NTC graduation offers optimism
December 16, 2013
From wausaudailyherald.com: “NTC graduation offers optimism” — WAUSAU — Bettina Peters was shocked when she was laid off just over two years ago as a receptionist for a clinic that helped people with mental illness and alcohol and other drug addictions.
“I was pretty shaken because I was good at what I was doing,” Peters said. “You lose your confidence, you lose your positive outlook.”
Her outlook didn’t improve after she sent out 50 resumes and basically heard nothing back from employers. That’s when the 34-year-old from Marathon decided she needed to take an even more proactive approach to her future, and enrolled in Northcentral Technical College, NTC, to study human services with a specialty in alcohol and other drug addictions.
Peters was among 230 students who received their degrees and certificates at Saturday’s NTC graduation ceremony. She plans to continue her studies at the University of Wisconsin-Superior, eventually aiming for a master’s degree that will allow her to be a clinical social worker for patients with mental illnesses and addictions.
Her accomplishments have changed everything. “It kind of built me back up,” she said. Now she’s looking forward with confidence and optimism.
Optimism could have been the theme of Saturday’s ceremony. Although final numbers haven’t officially been tallied, many graduates already have jobs lined up, school officials said. That’s good news for them, but it also is good news for everybody, because it can be interpreted as a sign of a recovering economy.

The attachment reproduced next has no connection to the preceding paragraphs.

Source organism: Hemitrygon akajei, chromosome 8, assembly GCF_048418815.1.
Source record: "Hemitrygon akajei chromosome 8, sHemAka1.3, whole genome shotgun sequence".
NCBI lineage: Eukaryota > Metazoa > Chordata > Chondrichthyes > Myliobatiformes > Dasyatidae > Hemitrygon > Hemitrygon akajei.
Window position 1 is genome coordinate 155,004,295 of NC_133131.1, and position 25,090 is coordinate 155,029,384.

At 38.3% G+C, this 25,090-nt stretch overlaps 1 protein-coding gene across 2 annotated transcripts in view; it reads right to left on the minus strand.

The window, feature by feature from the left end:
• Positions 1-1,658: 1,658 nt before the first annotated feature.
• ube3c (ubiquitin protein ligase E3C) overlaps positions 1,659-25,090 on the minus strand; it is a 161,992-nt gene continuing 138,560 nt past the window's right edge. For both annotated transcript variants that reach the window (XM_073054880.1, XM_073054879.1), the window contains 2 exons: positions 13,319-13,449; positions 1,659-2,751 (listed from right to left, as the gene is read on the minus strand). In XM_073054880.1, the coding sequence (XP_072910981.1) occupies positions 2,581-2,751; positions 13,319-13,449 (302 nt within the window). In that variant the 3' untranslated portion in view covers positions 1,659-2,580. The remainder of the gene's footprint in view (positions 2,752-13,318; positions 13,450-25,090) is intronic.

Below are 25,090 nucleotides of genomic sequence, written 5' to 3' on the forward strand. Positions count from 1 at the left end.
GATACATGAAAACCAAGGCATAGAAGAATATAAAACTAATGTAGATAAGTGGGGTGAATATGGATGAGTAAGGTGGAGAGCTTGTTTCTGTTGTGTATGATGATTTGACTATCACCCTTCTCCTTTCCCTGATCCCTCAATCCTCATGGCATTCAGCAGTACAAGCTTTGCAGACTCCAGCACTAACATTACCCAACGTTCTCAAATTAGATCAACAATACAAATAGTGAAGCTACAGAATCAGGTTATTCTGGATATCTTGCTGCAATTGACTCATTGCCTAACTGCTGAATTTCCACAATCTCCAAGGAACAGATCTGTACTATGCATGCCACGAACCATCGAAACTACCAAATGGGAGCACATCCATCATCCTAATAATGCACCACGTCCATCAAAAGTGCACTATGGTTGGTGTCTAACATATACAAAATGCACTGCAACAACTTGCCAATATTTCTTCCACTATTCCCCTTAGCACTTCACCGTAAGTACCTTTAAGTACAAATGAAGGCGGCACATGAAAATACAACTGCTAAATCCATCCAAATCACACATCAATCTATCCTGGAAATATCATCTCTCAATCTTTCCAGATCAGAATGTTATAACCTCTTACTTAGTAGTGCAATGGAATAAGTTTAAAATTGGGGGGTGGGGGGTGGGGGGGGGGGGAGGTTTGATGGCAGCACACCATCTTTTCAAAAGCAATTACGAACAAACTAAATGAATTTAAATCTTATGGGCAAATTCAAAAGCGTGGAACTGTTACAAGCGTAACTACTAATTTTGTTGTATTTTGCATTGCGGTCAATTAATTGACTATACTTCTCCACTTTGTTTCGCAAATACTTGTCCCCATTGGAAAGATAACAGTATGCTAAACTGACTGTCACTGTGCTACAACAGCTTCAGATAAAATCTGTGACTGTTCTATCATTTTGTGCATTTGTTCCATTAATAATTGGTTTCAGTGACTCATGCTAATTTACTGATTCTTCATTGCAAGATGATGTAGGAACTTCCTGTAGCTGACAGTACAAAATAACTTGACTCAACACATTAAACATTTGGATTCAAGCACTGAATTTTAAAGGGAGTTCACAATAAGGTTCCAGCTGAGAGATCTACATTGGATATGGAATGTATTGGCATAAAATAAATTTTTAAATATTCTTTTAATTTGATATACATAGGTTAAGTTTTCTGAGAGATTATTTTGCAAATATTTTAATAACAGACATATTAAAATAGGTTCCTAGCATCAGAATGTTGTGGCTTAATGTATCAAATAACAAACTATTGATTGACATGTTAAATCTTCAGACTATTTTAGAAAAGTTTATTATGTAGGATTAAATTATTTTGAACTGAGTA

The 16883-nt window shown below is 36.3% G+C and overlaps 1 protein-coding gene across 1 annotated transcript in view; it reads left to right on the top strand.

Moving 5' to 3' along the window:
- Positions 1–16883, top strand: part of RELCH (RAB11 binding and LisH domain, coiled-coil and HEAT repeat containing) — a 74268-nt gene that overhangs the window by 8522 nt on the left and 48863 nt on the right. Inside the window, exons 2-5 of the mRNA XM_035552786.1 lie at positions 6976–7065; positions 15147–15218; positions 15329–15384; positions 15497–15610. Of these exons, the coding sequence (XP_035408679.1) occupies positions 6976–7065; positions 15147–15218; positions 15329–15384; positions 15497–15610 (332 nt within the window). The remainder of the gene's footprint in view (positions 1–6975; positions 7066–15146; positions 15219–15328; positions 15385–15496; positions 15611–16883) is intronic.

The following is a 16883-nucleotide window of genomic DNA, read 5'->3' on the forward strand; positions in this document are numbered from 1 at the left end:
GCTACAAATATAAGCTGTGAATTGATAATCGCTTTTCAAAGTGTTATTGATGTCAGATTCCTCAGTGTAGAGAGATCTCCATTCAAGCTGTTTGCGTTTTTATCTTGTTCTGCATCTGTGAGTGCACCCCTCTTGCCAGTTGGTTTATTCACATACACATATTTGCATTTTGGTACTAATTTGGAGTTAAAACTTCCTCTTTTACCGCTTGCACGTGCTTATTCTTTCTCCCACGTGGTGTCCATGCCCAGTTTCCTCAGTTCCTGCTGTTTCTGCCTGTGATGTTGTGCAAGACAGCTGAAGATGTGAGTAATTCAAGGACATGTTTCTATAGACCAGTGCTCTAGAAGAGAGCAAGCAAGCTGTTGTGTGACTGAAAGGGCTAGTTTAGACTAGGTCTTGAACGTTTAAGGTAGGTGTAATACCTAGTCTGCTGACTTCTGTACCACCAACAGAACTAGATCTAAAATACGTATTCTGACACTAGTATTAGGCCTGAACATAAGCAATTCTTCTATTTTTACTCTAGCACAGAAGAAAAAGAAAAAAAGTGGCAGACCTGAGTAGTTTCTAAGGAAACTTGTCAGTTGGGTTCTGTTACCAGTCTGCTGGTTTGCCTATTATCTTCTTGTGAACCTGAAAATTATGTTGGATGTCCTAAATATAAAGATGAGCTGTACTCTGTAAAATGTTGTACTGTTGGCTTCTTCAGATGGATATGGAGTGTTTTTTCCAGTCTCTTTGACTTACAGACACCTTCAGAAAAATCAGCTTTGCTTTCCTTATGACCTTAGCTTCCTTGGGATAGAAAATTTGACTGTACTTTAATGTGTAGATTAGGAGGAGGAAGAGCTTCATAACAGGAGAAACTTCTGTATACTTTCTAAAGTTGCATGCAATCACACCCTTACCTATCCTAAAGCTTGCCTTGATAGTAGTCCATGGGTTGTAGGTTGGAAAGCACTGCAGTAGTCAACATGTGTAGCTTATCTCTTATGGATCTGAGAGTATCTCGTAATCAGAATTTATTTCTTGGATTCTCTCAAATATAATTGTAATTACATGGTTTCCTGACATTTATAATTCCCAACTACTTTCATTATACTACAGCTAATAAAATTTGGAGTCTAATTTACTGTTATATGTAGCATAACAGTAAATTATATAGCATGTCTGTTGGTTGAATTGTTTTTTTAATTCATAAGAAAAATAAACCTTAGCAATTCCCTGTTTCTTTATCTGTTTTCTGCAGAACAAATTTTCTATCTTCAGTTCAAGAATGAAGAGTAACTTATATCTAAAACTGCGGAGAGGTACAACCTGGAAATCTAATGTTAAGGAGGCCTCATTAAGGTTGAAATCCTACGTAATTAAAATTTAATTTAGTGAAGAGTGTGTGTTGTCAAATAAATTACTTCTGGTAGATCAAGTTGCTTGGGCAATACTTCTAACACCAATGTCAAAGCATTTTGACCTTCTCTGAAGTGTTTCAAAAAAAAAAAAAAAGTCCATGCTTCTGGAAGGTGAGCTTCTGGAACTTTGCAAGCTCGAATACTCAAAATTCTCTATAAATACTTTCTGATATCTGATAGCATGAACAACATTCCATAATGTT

Nearly 90 percent of students who graduated from NTC in 2012 have either found jobs or are continuing their educations, according to a survey, said Suzi Mathias, NTC’s director of transfer and placement.
That’s about the same employment rate reported by students who graduated in 2008. But the numbers took a dip in 2009 — 86 percent — and 2010, 87 percent, before rising back up to about 90 percent in 2011.
But Mathias said the difference now is that employers are coming to NTC looking for graduates to hire more often than in the past.
“For example, the business and IT, and also tech and trades, those areas seem to be booming,” Mathias said. “It’s a very positive sign.”
Even one of the economic sectors hardest hit by the recession — the construction industry — is showing signs of growth, said Jeff Musson, an NTC instructor of architecture and sustainable design.
The years between 2008 and 2012 “have been very hard on the construction industry. There were not many jobs and many actually left the industry to pursue other fields. Something totally unexpected started happening in January of 2013,” Musson said. “We started getting requests to hire our graduates.”
Between 2008 and 2012, NTC’s employment website had almost no ads for employers seeking construction workers, Musson said. This year, there have been more than 180 postings.
Peters knows that it won’t be easy for her meet her goals, but she’s got a positive determination. “I really built that confidence,” she said. “I feel like I’m much better prepared to get out there and take credit for the things I can do.”